OPERA / Keeping the wolf from the door: The Wolf of Badenoch - Nairn, Scotland

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The Independent Culture
THERE is no doubt that community work represents the future for the classical music establishment. Most symphony orchestras and opera companies have known this for some years, and the most progressive colleges and universities are already running courses.

In Scotland, the special problems of a huge catchment area and a base - the city of Glasgow - which is a traditionally working-class industrial community, led to an early interest. Scottish Opera for Youth was the first British operatic venture of this type, founded in 1971 and now reconstituted as Scottish Opera for All. Its latest production is The Wolf of Badenoch, written for the people of the North-east and based on the story of a local celebrity, the notorious Earl of Buchan, who burnt down Elgin Cathedral in 1390.

This was a new work, with words by Alan Dunn and music by Karen MacIver. All the performers were people from the local area, except for two professional singers who had also worked with the cast as voice specialists. In the circumstances, the inventors had planned the project well. Telling the story of two of the wolf's illegitimate children, who meet and fall in love, followed by the boy's murder at the hand of his father, the libretto is written in Scots and framed largely in a style of rhyming verse that gave the work a kind of barnstorming theatricality. MacIver's music, accompanied by a small band that contained pipes and clarsach, was in a kind of Carla Bley-inspired big band style, drawing on Scots folk as well as hints of gospel, Carl Orff and Hollywood movie themes.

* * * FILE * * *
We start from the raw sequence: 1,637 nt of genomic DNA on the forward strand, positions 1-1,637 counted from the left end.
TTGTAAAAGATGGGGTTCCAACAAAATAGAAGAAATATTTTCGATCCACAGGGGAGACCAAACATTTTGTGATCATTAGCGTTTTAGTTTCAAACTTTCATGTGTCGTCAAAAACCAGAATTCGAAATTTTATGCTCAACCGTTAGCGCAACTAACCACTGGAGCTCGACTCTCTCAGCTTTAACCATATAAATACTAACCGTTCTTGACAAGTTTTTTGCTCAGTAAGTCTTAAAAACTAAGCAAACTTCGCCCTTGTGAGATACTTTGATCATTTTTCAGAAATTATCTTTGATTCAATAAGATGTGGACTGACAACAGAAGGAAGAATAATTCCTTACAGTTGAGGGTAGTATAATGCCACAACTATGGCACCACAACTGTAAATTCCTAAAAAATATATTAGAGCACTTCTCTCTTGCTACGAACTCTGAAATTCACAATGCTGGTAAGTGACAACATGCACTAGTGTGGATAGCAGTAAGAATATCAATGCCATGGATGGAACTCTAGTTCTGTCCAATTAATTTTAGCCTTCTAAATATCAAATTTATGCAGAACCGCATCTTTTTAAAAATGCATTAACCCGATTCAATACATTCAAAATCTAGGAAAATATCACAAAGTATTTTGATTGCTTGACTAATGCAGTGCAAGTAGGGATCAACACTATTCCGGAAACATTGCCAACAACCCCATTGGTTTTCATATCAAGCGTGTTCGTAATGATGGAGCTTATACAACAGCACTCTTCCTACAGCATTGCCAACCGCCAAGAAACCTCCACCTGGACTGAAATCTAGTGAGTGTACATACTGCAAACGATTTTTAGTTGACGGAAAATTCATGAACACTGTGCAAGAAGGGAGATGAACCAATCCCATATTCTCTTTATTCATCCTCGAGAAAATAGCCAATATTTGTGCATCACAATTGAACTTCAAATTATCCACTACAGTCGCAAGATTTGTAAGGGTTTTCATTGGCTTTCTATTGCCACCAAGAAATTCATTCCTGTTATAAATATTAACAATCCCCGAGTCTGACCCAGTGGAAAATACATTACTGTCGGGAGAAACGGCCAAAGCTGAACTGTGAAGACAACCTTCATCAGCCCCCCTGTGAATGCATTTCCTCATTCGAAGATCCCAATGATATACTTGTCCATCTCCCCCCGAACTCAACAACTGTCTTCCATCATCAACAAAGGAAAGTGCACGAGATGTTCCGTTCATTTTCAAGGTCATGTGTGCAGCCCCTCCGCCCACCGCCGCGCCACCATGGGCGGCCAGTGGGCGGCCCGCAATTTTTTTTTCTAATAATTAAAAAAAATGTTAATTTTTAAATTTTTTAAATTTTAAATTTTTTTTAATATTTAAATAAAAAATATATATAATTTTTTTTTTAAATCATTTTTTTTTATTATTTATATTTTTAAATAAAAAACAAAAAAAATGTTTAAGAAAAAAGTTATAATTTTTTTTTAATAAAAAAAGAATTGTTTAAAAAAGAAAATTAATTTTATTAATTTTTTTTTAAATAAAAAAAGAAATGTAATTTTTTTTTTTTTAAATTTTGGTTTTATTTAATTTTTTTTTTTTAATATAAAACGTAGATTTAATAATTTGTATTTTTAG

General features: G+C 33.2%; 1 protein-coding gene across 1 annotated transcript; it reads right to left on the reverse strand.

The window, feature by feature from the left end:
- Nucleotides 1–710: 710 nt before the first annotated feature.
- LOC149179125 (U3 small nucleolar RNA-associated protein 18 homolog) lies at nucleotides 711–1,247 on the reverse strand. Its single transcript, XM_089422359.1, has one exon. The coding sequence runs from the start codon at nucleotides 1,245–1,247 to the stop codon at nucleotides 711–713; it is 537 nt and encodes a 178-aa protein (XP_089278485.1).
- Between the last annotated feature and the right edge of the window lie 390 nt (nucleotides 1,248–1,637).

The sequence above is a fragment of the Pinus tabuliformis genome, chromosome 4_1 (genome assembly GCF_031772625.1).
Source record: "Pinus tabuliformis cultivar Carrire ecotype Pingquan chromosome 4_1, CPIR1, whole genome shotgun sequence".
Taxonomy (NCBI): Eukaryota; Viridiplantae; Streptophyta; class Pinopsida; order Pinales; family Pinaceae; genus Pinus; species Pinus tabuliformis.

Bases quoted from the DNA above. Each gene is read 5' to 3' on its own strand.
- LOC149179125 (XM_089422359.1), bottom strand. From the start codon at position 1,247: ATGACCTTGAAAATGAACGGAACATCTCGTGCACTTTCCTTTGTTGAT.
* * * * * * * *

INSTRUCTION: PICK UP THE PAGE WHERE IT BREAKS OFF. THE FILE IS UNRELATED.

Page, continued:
It made you compare this kind of thing with ordinary amateur opera and drama. The main difference was the presence of real professionals, who set standards and gave the show guts, not least in important areas like lighting; this was a bit random in the performance at Nairn Community Centre, though the best effects were pretty eye-opening. With an unpredictable cast, Dunn and his producer, Rowan Tolley, had set up a mixture of speech, dance, symbolism, chorus and song, the title role being taken with relish and swagger by Peter Thomson.

Some of it came off well; it was hard to believe that the group of women whose sweet little choruses provided continuity had not had their parts specially written for them. But MacIver's music easily fell into bathos, and often her inexperienced singers could not redeem it. The big scene with the juvenile lead - Prince Robert Stewart, the wolf's son - was only rescued by the entry of Iain Paton, the other professional, whose vivid tenor voice gripped the music as it fell apart.

But The Wolf was real theatre and it brought its protagonist thrillingly to life. Community opera will not replace the international variety, but it opens up lines of communication that can only enrich our operatic world.

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